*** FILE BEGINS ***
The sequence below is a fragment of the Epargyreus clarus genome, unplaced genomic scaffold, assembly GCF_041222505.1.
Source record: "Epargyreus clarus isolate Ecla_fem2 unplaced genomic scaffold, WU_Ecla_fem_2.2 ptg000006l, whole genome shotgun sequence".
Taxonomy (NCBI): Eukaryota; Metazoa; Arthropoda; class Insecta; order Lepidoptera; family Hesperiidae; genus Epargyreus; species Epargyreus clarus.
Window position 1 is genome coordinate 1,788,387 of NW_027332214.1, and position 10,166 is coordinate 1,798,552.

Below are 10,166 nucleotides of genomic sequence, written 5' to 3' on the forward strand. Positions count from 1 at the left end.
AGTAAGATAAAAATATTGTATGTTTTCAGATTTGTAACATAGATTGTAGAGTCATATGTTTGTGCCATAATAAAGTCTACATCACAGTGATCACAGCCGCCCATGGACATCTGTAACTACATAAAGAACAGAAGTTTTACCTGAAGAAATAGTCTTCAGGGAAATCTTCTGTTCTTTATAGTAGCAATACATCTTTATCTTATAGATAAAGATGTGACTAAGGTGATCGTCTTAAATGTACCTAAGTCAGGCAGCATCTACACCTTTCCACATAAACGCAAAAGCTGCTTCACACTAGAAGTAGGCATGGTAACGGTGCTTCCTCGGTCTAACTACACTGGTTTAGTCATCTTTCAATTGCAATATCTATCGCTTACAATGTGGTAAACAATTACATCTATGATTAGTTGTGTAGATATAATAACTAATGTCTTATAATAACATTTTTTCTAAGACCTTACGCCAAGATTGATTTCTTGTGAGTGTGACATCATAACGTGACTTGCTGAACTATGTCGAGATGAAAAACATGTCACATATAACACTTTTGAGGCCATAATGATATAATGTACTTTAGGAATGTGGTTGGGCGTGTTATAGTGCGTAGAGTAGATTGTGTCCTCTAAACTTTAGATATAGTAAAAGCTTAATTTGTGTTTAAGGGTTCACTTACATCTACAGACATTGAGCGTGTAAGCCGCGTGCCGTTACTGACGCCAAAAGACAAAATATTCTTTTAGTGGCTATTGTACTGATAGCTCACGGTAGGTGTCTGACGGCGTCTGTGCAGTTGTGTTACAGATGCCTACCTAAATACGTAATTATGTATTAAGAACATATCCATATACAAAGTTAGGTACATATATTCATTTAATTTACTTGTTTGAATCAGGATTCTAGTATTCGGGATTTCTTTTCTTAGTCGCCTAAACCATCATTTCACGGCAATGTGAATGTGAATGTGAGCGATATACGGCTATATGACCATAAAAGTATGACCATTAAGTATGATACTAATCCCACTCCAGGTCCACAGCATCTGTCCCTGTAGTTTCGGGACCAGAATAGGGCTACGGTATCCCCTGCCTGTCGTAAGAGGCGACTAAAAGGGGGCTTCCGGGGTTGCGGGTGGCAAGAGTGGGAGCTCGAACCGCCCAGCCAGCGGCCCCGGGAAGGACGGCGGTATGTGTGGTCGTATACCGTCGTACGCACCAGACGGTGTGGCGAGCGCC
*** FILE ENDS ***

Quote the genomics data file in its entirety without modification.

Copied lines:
The sequence below is a fragment of the Epargyreus clarus genome, unplaced genomic scaffold, assembly GCF_041222505.1.
Source record: "Epargyreus clarus isolate Ecla_fem2 unplaced genomic scaffold, WU_Ecla_fem_2.2 ptg000006l, whole genome shotgun sequence".
Taxonomy (NCBI): Eukaryota; Metazoa; Arthropoda; class Insecta; order Lepidoptera; family Hesperiidae; genus Epargyreus; species Epargyreus clarus.
Window position 1 is genome coordinate 1,788,387 of NW_027332214.1, and position 10,166 is coordinate 1,798,552.

Below are 10,166 nucleotides of genomic sequence, written 5' to 3' on the forward strand. Positions count from 1 at the left end.
AGTAAGATAAAAATATTGTATGTTTTCAGATTTGTAACATAGATTGTAGAGTCATATGTTTGTGCCATAATAAAGTCTACATCACAGTGATCACAGCCGCCCATGGACATCTGTAACTACATAAAGAACAGAAGTTTTACCTGAAGAAATAGTCTTCAGGGAAATCTTCTGTTCTTTATAGTAGCAATACATCTTTATCTTATAGATAAAGATGTGACTAAGGTGATCGTCTTAAATGTACCTAAGTCAGGCAGCATCTACACCTTTCCACATAAACGCAAAAGCTGCTTCACACTAGAAGTAGGCATGGTAACGGTGCTTCCTCGGTCTAACTACACTGGTTTAGTCATCTTTCAATTGCAATATCTATCGCTTACAATGTGGTAAACAATTACATCTATGATTAGTTGTGTAGATATAATAACTAATGTCTTATAATAACATTTTTTCTAAGACCTTACGCCAAGATTGATTTCTTGTGAGTGTGACATCATAACGTGACTTGCTGAACTATGTCGAGATGAAAAACATGTCACATATAACACTTTTGAGGCCATAATGATATAATGTACTTTAGGAATGTGGTTGGGCGTGTTATAGTGCGTAGAGTAGATTGTGTCCTCTAAACTTTAGATATAGTAAAAGCTTAATTTGTGTTTAAGGGTTCACTTACATCTACAGACATTGAGCGTGTAAGCCGCGTGCCGTTACTGACGCCAAAAGACAAAATATTCTTTTAGTGGCTATTGTACTGATAGCTCACGGTAGGTGTCTGACGGCGTCTGTGCAGTTGTGTTACAGATGCCTACCTAAATACGTAATTATGTATTAAGAACATATCCATATACAAAGTTAGGTACATATATTCATTTAATTTACTTGTTTGAATCAGGATTCTAGTATTCGGGATTTCTTTTCTTAGTCGCCTAAACCATCATTTCACGGCAATGTGAATGTGAATGTGAGCGATATACGGCTATATGACCATAAAAGTATGACCATTAAGTATGATACTAATCCCACTCCAGGTCCACAGCATCTGTCCCTGTAGTTTCGGGACCAGAATAGGGCTACGGTATCCCCTGCCTGTCGTAAGAGGCGACTAAAAGGGGGCTTCCGGGGTTGCGGGTGGCAAGAGTGGGAGCTCGAACCGCCCAGCCAGCGGCCCCGGGAAGGACGGCGGTATGTGTGGTCGTATACCGTCGTACGCACCAGACGGTGTGGCGAGCGCC